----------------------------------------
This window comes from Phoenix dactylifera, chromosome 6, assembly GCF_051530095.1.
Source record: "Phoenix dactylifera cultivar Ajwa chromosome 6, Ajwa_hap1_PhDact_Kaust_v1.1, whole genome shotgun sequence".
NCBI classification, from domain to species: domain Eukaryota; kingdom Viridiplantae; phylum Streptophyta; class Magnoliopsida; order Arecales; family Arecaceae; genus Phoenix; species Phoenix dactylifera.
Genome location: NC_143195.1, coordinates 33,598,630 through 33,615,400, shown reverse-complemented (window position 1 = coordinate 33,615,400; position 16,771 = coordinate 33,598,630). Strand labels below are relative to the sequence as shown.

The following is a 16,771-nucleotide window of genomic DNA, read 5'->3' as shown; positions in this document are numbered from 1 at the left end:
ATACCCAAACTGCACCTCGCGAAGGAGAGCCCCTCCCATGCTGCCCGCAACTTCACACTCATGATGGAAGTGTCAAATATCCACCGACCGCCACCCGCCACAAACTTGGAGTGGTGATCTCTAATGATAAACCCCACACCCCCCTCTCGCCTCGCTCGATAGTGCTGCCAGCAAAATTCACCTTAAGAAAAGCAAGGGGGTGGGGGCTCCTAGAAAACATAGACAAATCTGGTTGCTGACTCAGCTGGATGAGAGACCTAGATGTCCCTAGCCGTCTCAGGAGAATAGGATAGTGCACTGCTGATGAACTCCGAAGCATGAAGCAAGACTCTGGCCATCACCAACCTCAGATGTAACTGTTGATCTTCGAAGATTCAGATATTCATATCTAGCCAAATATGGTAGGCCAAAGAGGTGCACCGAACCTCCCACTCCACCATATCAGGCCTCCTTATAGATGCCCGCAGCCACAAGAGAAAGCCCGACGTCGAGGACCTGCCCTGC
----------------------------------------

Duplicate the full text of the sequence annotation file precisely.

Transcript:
This window comes from Phoenix dactylifera, chromosome 6, assembly GCF_051530095.1.
Source record: "Phoenix dactylifera cultivar Ajwa chromosome 6, Ajwa_hap1_PhDact_Kaust_v1.1, whole genome shotgun sequence".
NCBI classification, from domain to species: domain Eukaryota; kingdom Viridiplantae; phylum Streptophyta; class Magnoliopsida; order Arecales; family Arecaceae; genus Phoenix; species Phoenix dactylifera.
Genome location: NC_143195.1, coordinates 33,598,630 through 33,615,400, shown reverse-complemented (window position 1 = coordinate 33,615,400; position 16,771 = coordinate 33,598,630). Strand labels below are relative to the sequence as shown.

The following is a 16,771-nucleotide window of genomic DNA, read 5'->3' as shown; positions in this document are numbered from 1 at the left end:
ATACCCAAACTGCACCTCGCGAAGGAGAGCCCCTCCCATGCTGCCCGCAACTTCACACTCATGATGGAAGTGTCAAATATCCACCGACCGCCACCCGCCACAAACTTGGAGTGGTGATCTCTAATGATAAACCCCACACCCCCCTCTCGCCTCGCTCGATAGTGCTGCCAGCAAAATTCACCTTAAGAAAAGCAAGGGGGTGGGGGCTCCTAGAAAACATAGACAAATCTGGTTGCTGACTCAGCTGGATGAGAGACCTAGATGTCCCTAGCCGTCTCAGGAGAATAGGATAGTGCACTGCTGATGAACTCCGAAGCATGAAGCAAGACTCTGGCCATCACCAACCTCAGATGTAACTGTTGATCTTCGAAGATTCAGATATTCATATCTAGCCAAATATGGTAGGCCAAAGAGGTGCACCGAACCTCCCACTCCACCATATCAGGCCTCCTTATAGATGCCCGCAGCCACAAGAGAAAGCCCGACGTCGAGGACCTGCCCTGC